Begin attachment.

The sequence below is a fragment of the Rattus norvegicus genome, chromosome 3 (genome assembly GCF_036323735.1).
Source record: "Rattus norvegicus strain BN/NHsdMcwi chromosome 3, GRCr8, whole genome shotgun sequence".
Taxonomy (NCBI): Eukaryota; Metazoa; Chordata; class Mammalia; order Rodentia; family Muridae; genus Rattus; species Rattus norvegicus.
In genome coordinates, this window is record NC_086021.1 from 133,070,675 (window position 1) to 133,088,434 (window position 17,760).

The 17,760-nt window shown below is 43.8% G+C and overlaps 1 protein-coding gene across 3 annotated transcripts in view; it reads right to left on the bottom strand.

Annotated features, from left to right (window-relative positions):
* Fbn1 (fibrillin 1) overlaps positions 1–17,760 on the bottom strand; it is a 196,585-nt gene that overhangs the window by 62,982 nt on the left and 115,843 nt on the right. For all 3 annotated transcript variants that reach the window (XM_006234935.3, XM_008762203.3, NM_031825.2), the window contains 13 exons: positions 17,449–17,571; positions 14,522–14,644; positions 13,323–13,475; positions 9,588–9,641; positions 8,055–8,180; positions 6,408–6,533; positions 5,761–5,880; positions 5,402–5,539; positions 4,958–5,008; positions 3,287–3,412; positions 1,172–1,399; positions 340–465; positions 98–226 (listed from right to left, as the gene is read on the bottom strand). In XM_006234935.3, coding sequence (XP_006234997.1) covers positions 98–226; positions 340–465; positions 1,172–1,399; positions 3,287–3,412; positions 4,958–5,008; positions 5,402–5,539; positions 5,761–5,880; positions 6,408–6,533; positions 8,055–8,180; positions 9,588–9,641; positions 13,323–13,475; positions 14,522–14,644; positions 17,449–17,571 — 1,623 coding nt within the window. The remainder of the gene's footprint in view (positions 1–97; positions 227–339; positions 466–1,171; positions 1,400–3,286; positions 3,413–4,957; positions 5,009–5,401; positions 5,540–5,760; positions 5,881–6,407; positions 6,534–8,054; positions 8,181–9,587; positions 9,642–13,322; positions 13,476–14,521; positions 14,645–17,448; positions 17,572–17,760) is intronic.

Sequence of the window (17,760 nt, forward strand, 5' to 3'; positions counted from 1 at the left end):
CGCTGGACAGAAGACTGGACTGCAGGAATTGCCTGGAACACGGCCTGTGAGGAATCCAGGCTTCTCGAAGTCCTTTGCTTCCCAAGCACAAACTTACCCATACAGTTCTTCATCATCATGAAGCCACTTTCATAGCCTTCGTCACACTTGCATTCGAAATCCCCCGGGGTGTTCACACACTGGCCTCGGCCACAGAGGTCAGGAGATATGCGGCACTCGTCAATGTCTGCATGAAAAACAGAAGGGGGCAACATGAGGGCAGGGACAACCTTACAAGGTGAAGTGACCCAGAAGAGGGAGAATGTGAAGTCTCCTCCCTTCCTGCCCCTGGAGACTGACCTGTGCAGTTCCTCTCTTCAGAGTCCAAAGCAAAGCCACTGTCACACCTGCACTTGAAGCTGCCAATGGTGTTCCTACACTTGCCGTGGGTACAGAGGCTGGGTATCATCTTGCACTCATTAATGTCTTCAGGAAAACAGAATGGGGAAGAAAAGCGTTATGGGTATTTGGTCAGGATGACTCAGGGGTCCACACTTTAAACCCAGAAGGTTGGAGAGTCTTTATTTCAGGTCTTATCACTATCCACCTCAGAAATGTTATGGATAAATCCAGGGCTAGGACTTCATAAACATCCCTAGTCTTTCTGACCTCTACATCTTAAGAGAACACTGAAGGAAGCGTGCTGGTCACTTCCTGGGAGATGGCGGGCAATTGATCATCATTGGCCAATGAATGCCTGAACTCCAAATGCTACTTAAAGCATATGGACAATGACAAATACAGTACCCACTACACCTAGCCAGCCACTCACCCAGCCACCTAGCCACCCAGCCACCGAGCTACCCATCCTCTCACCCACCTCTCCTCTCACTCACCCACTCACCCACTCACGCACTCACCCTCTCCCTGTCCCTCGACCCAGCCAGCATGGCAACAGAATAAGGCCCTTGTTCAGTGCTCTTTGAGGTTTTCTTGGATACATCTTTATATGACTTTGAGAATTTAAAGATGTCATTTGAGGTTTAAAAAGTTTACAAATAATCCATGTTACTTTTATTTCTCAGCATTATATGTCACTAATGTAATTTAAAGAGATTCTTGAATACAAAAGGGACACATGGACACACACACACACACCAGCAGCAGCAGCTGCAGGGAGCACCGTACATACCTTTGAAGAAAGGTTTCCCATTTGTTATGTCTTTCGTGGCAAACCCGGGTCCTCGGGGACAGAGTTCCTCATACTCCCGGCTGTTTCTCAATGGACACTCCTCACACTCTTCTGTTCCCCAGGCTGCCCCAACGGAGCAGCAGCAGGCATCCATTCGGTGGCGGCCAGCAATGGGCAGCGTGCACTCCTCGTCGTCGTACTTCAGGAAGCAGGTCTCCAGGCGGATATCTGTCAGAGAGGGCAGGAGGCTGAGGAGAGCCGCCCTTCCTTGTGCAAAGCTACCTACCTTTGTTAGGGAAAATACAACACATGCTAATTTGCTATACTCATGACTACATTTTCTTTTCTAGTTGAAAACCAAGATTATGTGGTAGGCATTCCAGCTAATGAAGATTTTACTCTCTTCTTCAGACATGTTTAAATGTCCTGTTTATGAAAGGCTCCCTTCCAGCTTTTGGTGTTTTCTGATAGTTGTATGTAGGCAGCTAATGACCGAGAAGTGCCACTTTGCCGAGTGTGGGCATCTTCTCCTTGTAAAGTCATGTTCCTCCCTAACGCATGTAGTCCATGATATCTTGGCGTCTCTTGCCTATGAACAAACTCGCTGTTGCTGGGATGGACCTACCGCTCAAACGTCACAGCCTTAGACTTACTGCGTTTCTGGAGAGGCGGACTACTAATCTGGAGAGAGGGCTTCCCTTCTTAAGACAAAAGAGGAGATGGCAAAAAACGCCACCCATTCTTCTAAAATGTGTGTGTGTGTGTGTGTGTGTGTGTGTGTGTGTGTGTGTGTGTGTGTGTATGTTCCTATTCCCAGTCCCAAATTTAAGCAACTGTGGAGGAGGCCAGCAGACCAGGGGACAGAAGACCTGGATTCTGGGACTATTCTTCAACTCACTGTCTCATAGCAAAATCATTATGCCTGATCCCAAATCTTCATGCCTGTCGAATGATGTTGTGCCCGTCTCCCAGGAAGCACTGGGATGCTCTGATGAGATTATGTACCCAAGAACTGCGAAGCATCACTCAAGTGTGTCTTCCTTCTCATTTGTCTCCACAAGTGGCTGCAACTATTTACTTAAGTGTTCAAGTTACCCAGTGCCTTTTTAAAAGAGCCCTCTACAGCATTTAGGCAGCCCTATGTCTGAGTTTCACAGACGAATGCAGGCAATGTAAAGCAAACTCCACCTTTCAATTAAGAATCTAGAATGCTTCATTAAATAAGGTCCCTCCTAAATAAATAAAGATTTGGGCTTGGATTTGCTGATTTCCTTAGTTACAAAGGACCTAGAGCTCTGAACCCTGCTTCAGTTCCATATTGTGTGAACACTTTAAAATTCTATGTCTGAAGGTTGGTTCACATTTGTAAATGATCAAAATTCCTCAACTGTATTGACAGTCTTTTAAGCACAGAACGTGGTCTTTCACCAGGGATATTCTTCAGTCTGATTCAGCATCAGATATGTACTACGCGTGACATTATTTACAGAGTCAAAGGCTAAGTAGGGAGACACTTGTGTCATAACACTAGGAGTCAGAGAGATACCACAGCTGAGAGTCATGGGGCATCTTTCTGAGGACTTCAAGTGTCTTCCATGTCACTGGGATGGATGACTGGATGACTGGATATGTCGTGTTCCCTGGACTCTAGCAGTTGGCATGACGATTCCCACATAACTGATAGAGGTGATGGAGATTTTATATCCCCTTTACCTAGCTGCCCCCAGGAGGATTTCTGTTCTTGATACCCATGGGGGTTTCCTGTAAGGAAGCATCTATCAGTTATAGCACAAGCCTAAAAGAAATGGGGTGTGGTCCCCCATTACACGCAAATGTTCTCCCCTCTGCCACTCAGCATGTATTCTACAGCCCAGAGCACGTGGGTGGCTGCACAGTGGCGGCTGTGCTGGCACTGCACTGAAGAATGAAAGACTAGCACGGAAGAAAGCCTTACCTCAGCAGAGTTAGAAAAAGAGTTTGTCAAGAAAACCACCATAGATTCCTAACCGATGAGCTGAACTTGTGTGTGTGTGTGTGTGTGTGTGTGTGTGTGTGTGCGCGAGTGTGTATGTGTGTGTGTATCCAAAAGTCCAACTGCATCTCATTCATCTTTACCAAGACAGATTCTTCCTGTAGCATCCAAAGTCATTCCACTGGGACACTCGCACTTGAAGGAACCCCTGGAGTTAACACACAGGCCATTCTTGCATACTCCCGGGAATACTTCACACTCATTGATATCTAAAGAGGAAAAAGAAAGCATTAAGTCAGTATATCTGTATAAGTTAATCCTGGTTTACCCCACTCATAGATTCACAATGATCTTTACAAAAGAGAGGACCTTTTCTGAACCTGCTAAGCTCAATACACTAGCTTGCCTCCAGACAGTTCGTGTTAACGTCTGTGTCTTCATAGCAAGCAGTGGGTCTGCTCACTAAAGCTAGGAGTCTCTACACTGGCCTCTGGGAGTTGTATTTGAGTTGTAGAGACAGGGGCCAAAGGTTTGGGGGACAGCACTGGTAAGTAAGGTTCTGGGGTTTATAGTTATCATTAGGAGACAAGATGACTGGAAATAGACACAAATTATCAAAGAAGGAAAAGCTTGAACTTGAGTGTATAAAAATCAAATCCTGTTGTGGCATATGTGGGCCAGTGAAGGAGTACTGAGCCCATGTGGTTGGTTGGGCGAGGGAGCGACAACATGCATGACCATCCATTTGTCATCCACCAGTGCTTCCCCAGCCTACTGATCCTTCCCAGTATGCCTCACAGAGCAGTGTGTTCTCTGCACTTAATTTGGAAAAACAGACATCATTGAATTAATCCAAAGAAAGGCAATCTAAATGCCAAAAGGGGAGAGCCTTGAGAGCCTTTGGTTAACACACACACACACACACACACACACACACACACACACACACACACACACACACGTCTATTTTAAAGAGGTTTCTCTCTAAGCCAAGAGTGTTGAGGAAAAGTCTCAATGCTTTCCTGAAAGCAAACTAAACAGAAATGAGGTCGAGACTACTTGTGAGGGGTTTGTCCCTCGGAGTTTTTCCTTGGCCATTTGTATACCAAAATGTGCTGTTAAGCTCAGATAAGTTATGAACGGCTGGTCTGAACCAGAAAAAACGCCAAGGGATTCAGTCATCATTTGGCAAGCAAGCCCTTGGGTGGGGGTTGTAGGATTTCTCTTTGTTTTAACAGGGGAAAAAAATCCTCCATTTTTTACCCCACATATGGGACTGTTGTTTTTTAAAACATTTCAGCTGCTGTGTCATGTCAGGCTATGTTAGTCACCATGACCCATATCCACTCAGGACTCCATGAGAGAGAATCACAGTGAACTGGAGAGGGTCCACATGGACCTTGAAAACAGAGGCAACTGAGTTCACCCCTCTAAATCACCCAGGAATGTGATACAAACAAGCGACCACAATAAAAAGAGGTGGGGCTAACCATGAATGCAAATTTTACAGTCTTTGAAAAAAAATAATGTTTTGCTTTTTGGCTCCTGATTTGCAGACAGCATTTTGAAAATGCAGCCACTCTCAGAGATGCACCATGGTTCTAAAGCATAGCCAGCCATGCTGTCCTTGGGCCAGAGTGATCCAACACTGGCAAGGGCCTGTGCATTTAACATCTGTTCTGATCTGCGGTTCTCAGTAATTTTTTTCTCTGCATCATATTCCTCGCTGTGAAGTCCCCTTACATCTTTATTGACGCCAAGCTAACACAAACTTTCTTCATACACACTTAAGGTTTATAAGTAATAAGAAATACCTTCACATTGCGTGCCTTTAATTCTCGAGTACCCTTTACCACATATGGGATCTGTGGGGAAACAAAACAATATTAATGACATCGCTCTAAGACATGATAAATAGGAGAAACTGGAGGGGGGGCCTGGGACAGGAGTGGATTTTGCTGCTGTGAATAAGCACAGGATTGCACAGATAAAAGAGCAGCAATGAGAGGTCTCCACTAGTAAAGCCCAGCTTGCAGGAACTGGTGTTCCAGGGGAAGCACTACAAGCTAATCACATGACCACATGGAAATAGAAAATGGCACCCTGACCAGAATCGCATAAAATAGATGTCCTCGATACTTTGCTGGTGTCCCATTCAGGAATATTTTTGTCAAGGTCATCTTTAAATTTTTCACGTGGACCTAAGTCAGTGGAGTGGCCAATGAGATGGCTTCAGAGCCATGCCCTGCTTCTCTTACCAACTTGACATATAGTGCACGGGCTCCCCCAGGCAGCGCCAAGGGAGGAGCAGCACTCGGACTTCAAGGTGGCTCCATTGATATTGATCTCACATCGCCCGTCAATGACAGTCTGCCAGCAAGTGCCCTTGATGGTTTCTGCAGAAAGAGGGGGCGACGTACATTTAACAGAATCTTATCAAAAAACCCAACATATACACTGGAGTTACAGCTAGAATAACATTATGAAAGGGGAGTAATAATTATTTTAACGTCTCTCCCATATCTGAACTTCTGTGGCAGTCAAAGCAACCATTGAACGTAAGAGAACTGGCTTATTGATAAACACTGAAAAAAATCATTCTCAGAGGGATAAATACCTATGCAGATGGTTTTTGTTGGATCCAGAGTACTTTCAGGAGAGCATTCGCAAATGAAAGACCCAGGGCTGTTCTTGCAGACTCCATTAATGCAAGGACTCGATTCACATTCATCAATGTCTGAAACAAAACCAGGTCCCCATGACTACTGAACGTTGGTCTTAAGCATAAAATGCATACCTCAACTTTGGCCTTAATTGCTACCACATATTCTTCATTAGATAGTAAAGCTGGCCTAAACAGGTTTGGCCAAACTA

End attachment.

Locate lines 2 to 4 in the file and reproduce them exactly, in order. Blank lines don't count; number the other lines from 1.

Source record: "Rattus norvegicus strain BN/NHsdMcwi chromosome 3, GRCr8, whole genome shotgun sequence".
Taxonomy (NCBI): Eukaryota; Metazoa; Chordata; class Mammalia; order Rodentia; family Muridae; genus Rattus; species Rattus norvegicus.
In genome coordinates, this window is record NC_086021.1 from 133,070,675 (window position 1) to 133,088,434 (window position 17,760).